It’s tough to win with one hit.
That’s all the Mariners got Friday night in a 2-1 loss to the Chicago White Sox in 10 innings at Safeco Field.
Even that one hit fell should be filed under the "excuse me" column. Danny Valencia got fooled by a Jose Quintana changeup in the second inning, swung late and beat an overshifted defense for a triple into the right-center gap.
That turned into the Mariners’ only run when Ben Gamel delivered a sacrifice fly.
For a while, amazingly, that one run seemed it might be enough for lefty Ariel Miranda, who carried a shutout into the sixth inning before hanging a slider to Cuban countryman Jose Abreu, who drove it into the upper deck in left field.
That was the only run that Miranda allowed in seven innings. Defrocked closer Edwin Diaz followed with two scoreless innings in an encouraging outing before the White Sox pushed across the winning run in the 10th inning.
Tony Zych began the inning by Kevan Smith, a .115 hitter, with a pitch.
Pinch-runner Leury Garcia moved to second on a sacrifice and to third on a infield grounder before Melky Cabrera pulled a too-fat slider on 0-2 into the right-field corner for a two-out RBI double.
That was it.
The four-game series, now tied at 1-1, continues Saturday night before concluding Sunday afternoon.
Three takeaways from Friday’s victory:
***Miranda delivers: Miranda was the first replacement part this spring when the Mariners began losing starting pitchers to the disabled list, but he’s building a case that should allow him to keep a job if and when everyone gets healthy.
He held the White Sox to one run and four hits in seven innings while striking out a career-high nine batters. It marked the fourth time in his last five starts that he surrendered two or fewer runs.
"He’s deceptive," manager Scott Servais said. "The fastball has that extra life on it. When you get guys on the fastball, he’s able to back off with his off-speed (pitches) and get some swings and misses. Bad swings."
Miranda also has 17 strikeouts over 12 innings in his last two starts.
"I think the big thing the last couple of starts," he said, "was being aggressive early and getting in a position to focus on the secondary pitches."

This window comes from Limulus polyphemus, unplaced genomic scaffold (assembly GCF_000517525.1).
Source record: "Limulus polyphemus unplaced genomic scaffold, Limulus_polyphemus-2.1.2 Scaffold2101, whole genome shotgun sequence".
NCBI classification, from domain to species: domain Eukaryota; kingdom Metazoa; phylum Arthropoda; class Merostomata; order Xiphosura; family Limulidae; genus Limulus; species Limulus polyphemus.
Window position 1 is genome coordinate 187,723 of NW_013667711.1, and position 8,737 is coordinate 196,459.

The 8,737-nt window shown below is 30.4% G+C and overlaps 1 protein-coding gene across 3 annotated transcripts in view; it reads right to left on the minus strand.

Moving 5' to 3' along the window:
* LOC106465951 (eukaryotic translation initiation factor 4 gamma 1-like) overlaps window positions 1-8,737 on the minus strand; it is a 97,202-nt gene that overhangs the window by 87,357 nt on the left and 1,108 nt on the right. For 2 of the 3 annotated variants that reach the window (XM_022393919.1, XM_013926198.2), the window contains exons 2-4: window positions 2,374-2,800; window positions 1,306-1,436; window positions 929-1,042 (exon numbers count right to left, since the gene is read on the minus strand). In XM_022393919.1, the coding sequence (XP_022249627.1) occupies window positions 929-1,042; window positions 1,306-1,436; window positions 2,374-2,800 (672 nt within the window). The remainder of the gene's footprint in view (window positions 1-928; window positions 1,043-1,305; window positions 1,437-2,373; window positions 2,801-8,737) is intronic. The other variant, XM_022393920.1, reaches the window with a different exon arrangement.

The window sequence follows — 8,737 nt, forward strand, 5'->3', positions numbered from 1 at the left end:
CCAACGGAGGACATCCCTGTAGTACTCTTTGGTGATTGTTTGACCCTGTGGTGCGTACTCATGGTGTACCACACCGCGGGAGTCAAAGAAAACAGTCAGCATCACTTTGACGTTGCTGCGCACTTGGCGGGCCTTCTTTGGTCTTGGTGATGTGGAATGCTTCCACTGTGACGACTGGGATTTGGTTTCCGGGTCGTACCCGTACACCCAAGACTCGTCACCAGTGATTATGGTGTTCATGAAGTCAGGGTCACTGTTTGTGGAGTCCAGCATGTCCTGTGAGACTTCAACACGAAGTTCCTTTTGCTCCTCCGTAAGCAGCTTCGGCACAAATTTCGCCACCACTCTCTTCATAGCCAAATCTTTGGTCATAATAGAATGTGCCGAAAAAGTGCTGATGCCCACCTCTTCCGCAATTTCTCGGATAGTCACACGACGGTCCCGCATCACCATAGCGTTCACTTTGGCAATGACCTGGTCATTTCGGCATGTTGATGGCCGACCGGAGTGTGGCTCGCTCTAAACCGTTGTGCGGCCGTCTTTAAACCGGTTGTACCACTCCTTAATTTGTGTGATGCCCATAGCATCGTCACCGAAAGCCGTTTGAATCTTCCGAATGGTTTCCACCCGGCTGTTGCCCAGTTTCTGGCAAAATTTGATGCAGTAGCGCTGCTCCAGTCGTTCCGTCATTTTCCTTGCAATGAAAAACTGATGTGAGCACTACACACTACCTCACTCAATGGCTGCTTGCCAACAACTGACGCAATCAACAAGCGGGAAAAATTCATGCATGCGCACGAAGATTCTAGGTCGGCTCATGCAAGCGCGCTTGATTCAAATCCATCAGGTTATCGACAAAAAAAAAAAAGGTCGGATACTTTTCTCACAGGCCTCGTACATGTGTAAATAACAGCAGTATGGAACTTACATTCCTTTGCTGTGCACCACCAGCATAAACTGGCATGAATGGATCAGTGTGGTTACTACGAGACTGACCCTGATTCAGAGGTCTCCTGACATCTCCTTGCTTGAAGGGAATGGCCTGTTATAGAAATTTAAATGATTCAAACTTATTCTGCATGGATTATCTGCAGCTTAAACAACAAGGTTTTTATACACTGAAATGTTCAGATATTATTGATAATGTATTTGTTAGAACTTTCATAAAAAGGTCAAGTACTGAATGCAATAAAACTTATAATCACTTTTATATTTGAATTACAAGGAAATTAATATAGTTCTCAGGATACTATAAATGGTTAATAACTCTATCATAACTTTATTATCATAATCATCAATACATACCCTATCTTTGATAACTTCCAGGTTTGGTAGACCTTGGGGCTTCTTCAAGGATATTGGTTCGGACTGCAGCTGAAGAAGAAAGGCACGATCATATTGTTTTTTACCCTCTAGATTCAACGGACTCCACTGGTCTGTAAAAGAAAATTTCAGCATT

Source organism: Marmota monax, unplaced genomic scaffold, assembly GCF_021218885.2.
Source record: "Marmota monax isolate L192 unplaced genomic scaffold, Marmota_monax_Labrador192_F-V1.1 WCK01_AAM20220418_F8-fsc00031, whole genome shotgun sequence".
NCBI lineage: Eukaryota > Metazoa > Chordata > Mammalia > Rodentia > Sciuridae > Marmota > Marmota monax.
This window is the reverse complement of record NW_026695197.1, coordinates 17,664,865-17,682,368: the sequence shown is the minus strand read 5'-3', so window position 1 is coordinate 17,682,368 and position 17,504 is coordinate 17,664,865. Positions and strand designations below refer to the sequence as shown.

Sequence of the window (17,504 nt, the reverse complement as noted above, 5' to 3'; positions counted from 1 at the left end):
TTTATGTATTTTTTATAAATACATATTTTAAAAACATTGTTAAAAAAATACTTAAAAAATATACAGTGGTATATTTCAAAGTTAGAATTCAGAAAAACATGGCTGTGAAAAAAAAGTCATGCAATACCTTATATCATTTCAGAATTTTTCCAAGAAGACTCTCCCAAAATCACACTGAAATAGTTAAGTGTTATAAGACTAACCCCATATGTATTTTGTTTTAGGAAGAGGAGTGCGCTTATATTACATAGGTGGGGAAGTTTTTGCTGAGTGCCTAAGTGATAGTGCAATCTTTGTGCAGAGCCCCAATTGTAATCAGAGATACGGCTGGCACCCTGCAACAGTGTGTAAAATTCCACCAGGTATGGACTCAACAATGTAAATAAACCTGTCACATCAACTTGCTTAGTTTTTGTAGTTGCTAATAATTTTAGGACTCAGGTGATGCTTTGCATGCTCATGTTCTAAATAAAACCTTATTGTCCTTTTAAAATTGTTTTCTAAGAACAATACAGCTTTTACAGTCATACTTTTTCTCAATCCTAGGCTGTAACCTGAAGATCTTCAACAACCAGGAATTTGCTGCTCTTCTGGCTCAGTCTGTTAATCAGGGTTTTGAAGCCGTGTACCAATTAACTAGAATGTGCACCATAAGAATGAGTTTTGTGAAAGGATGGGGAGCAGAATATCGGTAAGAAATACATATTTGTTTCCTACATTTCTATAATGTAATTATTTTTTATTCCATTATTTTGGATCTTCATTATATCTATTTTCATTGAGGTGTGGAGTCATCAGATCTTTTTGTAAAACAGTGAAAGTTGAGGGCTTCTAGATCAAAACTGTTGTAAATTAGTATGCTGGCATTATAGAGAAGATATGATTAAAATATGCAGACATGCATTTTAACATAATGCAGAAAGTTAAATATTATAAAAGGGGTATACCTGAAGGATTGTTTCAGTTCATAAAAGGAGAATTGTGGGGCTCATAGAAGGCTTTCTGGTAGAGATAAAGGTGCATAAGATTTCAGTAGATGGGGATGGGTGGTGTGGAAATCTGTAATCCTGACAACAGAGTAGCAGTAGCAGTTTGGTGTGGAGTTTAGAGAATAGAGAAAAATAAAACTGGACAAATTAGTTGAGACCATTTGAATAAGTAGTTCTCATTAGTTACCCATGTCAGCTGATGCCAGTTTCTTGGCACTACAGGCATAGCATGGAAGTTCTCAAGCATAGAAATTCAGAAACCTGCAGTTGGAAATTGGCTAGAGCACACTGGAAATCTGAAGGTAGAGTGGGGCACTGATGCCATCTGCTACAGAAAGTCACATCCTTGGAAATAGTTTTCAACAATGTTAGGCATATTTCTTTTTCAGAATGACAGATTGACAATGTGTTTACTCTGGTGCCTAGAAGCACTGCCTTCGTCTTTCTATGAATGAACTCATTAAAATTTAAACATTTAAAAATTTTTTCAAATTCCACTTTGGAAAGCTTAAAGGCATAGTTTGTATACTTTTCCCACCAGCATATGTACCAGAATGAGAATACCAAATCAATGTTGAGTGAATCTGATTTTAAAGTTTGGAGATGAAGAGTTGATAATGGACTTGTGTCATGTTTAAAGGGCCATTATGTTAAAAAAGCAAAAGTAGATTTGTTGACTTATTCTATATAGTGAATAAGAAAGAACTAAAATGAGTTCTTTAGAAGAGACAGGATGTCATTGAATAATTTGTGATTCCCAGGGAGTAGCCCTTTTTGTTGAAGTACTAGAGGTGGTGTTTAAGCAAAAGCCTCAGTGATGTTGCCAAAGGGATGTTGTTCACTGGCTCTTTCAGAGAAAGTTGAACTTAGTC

***Eddie on the rebound: As good as Miranda was, the most encouraging aspect of Friday’s game was two scoreless innings from Diaz, who lost his closer’s job earlier this week after a series of shaky outings.
The Mariners believe they’ve identified the problem: Diaz tends to rush through his delivery, which puts his arm out of sync with the rest of his body. The effect is he loses command of his slider and his fastball straightens out.
Friday marked Diaz’s first appearance since adjusting his delivery in bullpen workouts this week under the eye of pitching coach Mel Stottlemyre Jr.
One good outing doesn’t mean Diaz is fixed, but it was definite step in the right direction.
***Motter getting overexposed: The Mariners acquired Taylor Motter to serve as their utilityman — and they probably need him to go back to being a utilityman instead of logging virtual full-time duty as a replacement for injured players.
There were a lot of o-fers in Friday’s boxscore, but Motter’s 0-for-4 dropped his average to .217 and his on-base percentage to .286.
That’s borderline acceptable for a versatile player who plays occasionally — Shawn O’Malley batted .229 last season in that role with a .299 OBP. But Motter started 27 of the Mariners’ last 35 games.
Motter provided solid defense and significant thump last month when shortstop Jean Segura missed 12 games, but his production is now plummeting: 14-for-76 (.184) in his last 23 games with 22 strikeouts.
Motter figures to start the final two games this weekend against the White Sox because second baseman Robinson Cano is sidelined until at least Tuesday because of a strained quadriceps muscle.
Bob Dutton: @TNT_Mariners